FRIENDS OF WILLOW LAKE v. STATE

No. S-14018.

280 P.3d 542 (2012)

FRIENDS OF WILLOW LAKE, INC., Appellant, v. STATE of Alaska, DEPARTMENT OF TRANSPORTATION & PUBLIC FACILITIES, DIVISION OF AVIATION & AIRPORTS, and BAL, Inc., d/b/a Willow Air, Appellees.

Supreme Court of Alaska.

July 20, 2012.


Attorney(s) appearing for the Case

William F. Brattain II , Baker Brattain LLC, Anchorage, for Appellant.

L. Anmei Goldsmith , Assistant Attorney General, Anchorage, and John J. Burns , Attorney General, Juneau, for Appellee State of Alaska.

David D. Clark , Law Office of David Clark, Anchorage, for Appellee BAL, Inc.

Before: CARPENETI, Chief Justice, FABE, WINFREE, and STOWERS, Justices.


OPINION

WINFREE, Justice.

I. INTRODUCTION

After the State of Alaska issued a plan for summer-use rules at Willow Lake, which the State operates as a float plane facility, a non-profit corporation brought suit against the State and a float plane operator, alleging: (1) the State's plan was unconstitutional, improperly issued, and preempted by federal navigable water and aviation laws; and (2) the float plane operations created a public nuisance. The superior court granted summary judgment on the basis that the corporation lacked standing to bring its claims, but further concluded that the use plan was properly issued and not preempted by federal navigable water law. We affirm the superior court's ruling that the use plan was not a regulation required to be promulgated under formal administrative procedures. But because the corporation had associational standing and there was insufficient development of the record for the preemption ruling, we reverse and remand for further proceedings.

II. FACTS AND PROCEEDINGS

Willow Lake is located west of the Parks Highway, across the highway from the Willow Airport. The State of Alaska, Department of Transportation and Public Facilities (DOT & PF) manages Willow Lake as a float plane facility. BAL, Inc., d/b/a Willow Air, uses Willow Lake for commercial flight operations.

In October 2005 DOT & PF held a public meeting to address concerns between lake-front (riparian) property owners and aircraft operators, specifically Willow Air. In October 2007 another public meeting was held to present findings from a Willow Lake noise study assessing aircraft noise and potential mitigation measures.

In a November 2007 letter, a DOT & PF commissioner expressed regret that "a local level resolution" had been unsuccessful and indicated that a use plan "must be developed and implemented to allow everyone the enjoyment [of] using the Lake that they have experienced over the years." The commissioner stated that DOT & PF would not terminate commercial air operations or designate runways on the lake, the latter requiring adherence to federal airport criteria and the purchase of lands and buildings to create unobstructed runway safety areas. But he indicated DOT & PF intended to permit public use of the lake as long as it did not compromise aircraft safety.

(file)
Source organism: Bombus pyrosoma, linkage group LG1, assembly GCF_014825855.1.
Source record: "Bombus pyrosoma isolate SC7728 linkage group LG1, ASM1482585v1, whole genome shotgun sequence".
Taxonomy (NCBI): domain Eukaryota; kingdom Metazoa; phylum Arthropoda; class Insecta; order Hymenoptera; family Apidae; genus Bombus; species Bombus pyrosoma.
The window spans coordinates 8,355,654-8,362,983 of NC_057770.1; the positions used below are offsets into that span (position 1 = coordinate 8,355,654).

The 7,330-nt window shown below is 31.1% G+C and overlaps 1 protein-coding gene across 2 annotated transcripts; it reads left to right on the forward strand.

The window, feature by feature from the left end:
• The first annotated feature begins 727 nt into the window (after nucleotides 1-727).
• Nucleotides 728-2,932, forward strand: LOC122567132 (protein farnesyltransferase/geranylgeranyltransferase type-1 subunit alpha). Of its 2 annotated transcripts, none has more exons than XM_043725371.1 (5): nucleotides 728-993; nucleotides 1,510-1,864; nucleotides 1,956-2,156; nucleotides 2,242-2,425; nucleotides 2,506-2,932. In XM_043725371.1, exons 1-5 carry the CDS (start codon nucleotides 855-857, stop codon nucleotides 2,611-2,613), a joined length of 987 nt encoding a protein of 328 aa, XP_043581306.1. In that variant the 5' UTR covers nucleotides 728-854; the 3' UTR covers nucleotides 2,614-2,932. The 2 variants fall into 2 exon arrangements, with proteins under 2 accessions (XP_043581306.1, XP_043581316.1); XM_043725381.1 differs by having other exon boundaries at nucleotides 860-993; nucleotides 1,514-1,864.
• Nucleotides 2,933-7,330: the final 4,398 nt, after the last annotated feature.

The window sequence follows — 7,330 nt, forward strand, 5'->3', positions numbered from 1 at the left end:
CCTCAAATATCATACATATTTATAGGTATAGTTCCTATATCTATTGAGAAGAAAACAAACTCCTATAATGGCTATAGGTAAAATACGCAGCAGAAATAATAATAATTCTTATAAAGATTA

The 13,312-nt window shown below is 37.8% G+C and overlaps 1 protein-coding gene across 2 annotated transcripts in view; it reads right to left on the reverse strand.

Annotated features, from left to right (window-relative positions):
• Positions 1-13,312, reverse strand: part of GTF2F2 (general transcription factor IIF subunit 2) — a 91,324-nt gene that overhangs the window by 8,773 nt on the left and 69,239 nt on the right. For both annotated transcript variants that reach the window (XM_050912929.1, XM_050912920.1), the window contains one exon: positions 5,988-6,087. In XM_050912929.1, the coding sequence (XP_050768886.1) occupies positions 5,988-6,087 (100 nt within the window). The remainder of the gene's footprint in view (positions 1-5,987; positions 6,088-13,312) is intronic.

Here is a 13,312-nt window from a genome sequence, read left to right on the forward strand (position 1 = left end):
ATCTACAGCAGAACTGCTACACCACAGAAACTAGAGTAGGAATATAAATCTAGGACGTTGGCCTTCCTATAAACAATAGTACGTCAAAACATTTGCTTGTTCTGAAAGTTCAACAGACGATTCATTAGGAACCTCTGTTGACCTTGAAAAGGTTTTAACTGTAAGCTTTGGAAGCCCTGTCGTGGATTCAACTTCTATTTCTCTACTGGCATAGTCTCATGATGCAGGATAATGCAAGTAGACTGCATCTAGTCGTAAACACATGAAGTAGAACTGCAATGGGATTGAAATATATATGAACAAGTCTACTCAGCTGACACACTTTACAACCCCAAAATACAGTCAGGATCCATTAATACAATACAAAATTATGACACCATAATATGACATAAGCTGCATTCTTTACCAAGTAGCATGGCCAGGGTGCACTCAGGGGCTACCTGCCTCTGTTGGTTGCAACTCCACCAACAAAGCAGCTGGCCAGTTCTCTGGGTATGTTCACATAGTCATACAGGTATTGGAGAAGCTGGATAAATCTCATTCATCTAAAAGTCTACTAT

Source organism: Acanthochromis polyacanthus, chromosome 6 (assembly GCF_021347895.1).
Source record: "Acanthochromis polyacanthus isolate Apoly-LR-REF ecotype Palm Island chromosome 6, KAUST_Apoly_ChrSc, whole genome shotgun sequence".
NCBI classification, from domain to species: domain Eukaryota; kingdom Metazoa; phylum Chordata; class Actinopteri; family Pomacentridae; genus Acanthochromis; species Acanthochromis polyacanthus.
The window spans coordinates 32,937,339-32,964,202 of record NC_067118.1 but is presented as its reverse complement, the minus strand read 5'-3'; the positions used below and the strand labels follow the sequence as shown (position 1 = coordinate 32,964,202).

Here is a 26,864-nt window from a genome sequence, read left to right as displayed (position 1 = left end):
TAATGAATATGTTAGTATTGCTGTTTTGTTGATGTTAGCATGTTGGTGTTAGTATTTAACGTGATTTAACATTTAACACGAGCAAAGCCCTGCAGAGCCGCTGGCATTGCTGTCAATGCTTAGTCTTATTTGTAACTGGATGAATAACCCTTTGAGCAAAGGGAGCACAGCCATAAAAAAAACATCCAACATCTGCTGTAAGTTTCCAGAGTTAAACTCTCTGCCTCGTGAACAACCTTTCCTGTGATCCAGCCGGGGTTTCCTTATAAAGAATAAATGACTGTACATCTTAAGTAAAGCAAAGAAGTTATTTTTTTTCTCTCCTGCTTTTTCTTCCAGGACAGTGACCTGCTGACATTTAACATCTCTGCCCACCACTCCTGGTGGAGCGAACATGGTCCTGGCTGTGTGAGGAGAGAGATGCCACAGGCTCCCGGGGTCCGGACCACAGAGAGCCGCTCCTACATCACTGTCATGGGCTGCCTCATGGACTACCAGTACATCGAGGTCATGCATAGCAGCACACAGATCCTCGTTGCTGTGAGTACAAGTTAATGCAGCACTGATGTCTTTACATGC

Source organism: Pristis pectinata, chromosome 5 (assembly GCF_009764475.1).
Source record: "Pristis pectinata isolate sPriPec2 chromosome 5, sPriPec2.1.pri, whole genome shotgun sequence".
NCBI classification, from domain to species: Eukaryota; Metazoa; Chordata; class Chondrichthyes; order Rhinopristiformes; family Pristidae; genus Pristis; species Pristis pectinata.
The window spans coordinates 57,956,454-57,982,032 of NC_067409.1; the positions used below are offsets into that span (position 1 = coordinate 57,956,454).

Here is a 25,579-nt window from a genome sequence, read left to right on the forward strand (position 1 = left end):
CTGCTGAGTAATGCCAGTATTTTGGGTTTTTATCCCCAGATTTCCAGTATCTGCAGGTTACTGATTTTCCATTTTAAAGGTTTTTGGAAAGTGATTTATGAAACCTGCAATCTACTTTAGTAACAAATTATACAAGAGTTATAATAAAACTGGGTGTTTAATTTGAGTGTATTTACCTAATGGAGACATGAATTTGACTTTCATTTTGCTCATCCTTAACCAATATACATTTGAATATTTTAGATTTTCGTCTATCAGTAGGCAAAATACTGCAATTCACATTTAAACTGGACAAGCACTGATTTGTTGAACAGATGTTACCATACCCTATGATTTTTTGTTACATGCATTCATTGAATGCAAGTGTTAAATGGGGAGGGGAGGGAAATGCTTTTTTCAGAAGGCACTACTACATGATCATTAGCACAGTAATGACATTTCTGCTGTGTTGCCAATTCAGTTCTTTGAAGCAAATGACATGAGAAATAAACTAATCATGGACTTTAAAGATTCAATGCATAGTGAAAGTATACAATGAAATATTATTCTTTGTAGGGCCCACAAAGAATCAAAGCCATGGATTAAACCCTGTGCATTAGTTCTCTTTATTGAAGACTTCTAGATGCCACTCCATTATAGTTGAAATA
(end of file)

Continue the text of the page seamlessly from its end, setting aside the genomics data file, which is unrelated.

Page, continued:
In January 2008 DOT & PF held a public meeting to review a draft Willow Lake Use Plan (WLUP). Later that month DOT & PF distributed a letter stating the WLUP would not be necessary "[i]f there is agreement and satisfaction on both sides as to using the lake and everyone agrees to maintain vigilance, cooperation, and self enforcement." DOT & PF required the working plan, if one could be agreed on, to be presented by March 2008; otherwise a written plan would be necessary and the public would be "given an opportunity to develop the written plan that takes into consideration both user categories." A private working plan was not presented, and DOT & PF eventually issued a final WLUP in April 2008.

The WLUP sets forth summer-use rules for Willow Lake's recreational and aircraft users. Recreational users are required to look for and avoid aircraft and advised to avoid the lake's center, where aircraft take off and land. Aircraft users are prohibited from operating in a particular area of the lake, and also are prohibited from operating within 100 feet of the shore unless taxiing, preparing to take off, landing, or staying within a designated warm-up area. The WLUP also recommends that aircraft take off towards the south, if possible, and to otherwise take off and land in a "generally northerly/southerly direction."

Friends of Willow Lake, Inc. (FOWL) is a non-profit corporation "formed [in June 2008] for the express purpose of protecting the interest of the users of Willow Lake." FOWL's stated purpose is "to promote the preservation and protection of common access, property rights and multi-use, including aviation activities, of Willow Lake." Its members are Alaska residents and Willow Lake users. Some members own riparian property on Willow Lake, but FOWL itself does not.

In September 2008 FOWL filed suit against DOT & PF and Willow Air, alleging: (1) the WLUP violated the Alaska Constitution, was improperly issued, and was preempted by federal navigable water and aviation laws; and (2) Willow Air's use of high-performance propellers on its aircraft, with DOT & PF's authorization, created a public nuisance. FOWL sought declaratory and injunctive relief.

DOT & PF moved for summary judgment, seeking declarations that: (1) it had authority to promulgate the WLUP; and (2) FOWL lacked standing to bring suit. Willow Air moved to dismiss the suit on the basis that FOWL was not the real party in interest. FOWL opposed the motions.